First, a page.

There is no way of knowing if young George Herriman ever accompanied his parents to the historic Café du Monde Coffee Stand, which was established in the New Orleans French Market in 1862, eighteen years before Herriman’s birth. What is certain, however, is that the restaurant’s signature cafe au lait would become one of Herriman’s favorite metaphors for describing the complexities of race and social identity.
Growing up in a mixed-race family in 1880s New Orleans, young Herriman would have experienced the very real consequences of having an identity that shifted legally and culturally over the years. Whether called “Creole,” “Free People of Color,” “Mulatto,” or “Negro,” the Herrimans learned what it was like to see hard-earned rights disappear with each new designation. So perhaps it is no surprise that as a cartoonist, Herriman explored the shifting nature of reality, creating desert backgrounds that changed from panel to panel, and inventing a protagonist who changed color frequently, and gender constantly.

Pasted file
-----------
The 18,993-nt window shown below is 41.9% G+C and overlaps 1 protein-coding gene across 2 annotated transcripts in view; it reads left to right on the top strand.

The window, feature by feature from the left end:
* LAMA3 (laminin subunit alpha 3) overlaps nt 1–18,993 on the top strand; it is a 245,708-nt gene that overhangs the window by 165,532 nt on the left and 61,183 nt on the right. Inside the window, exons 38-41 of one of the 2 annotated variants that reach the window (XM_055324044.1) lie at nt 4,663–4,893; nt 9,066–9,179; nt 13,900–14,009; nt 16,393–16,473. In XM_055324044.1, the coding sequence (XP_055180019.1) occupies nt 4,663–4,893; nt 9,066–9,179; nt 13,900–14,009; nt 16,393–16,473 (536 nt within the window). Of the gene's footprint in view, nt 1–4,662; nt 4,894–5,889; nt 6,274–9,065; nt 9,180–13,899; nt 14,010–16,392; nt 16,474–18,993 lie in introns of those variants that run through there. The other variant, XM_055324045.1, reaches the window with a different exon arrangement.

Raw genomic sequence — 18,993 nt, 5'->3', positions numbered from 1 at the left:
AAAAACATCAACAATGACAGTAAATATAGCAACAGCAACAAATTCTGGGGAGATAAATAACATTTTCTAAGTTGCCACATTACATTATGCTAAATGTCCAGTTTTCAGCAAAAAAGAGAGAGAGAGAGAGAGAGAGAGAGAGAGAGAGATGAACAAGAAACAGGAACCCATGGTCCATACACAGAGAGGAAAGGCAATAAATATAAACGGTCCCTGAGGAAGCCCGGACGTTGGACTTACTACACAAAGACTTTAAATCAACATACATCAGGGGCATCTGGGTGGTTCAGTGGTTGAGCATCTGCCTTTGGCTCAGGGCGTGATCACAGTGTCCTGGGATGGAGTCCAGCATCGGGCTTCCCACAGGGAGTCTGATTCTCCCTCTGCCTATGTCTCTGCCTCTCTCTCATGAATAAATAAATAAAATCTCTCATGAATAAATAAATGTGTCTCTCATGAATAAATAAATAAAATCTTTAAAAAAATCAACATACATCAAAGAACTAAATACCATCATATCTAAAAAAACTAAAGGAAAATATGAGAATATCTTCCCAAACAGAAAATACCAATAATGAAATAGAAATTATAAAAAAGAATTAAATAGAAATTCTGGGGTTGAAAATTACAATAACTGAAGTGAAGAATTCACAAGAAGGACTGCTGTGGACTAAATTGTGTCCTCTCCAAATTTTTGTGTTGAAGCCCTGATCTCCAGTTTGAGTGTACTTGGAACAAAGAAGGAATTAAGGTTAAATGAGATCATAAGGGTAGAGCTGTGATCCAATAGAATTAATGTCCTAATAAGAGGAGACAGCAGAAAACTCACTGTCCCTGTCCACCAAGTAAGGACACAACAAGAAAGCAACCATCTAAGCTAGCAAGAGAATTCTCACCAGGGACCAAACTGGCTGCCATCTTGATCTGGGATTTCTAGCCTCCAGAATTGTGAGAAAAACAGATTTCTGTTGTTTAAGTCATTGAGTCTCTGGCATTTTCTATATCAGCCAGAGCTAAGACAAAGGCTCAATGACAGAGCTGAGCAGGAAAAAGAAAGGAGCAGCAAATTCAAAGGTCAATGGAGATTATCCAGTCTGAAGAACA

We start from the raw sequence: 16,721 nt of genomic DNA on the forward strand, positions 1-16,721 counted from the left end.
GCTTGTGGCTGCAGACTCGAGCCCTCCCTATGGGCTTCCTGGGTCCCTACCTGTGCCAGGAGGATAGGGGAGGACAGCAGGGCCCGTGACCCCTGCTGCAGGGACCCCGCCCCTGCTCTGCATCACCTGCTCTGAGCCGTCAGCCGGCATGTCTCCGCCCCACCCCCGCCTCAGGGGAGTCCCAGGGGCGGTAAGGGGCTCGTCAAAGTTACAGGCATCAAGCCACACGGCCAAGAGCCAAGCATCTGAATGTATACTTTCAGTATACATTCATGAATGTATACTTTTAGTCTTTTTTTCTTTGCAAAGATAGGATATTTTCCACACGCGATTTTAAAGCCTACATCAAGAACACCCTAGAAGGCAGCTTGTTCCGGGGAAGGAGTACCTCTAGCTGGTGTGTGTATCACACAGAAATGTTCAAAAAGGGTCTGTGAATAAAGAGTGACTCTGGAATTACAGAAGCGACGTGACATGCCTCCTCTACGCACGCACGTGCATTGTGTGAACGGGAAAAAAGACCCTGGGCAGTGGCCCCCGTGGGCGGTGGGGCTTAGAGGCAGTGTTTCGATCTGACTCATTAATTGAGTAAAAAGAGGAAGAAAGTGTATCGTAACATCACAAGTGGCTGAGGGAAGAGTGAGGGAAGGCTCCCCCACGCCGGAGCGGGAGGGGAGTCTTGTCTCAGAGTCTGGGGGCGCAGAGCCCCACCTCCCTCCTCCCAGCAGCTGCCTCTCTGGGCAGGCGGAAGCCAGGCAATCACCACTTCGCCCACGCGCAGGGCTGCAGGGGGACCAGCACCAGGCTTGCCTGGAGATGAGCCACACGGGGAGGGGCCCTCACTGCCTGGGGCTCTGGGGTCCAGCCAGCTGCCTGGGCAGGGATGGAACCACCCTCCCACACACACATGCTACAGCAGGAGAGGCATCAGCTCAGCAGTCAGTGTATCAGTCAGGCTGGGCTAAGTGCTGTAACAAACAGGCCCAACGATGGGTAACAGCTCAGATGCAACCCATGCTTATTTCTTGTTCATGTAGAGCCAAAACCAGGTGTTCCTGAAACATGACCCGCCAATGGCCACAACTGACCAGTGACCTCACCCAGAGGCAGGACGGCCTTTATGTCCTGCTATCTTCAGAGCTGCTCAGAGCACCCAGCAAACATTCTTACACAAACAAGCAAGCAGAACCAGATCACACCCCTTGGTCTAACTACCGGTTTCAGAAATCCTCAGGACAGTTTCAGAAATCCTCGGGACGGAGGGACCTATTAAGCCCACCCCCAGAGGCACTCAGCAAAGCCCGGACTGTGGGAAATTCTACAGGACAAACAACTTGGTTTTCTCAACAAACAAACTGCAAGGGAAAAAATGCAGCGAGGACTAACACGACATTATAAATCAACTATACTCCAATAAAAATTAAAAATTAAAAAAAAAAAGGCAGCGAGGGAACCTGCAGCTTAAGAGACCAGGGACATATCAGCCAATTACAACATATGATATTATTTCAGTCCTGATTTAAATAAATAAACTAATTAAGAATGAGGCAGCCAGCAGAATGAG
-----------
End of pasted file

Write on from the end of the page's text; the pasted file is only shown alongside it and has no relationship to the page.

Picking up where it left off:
Herriman used many clever visual metaphors to convey these ideas. Krazy Kat’s crooked tail might stand in for hair, which was often considered a tell-tale sign of a person’s ethnicity. A beauty parlor might be visited to lighten complexion, demonstrating how shades of color could imply greater or lesser worth. But it was in strips about coffee that Herriman found one of his most ingenious ways to discuss meaning and identity. In a 1919 “Krazy Kat” comic, Krazy asks why coffee is called cafe au lait when it has milk. “Aint my shoes still shoes when I put my foots in them?” Krazy asks. And in a 1931 strip that might be interpreted as a subtle commentary on racial passing, Ignatz Mouse is serving a customer and asks Krazy, who is working in the kitchen, for a black coffee. Krazy passes it through the window. Scowling at the cup, Ignatz says, “Hey, this isn’t black coffee!” “Sure it is,” replies Krazy. “Look unda the milk.”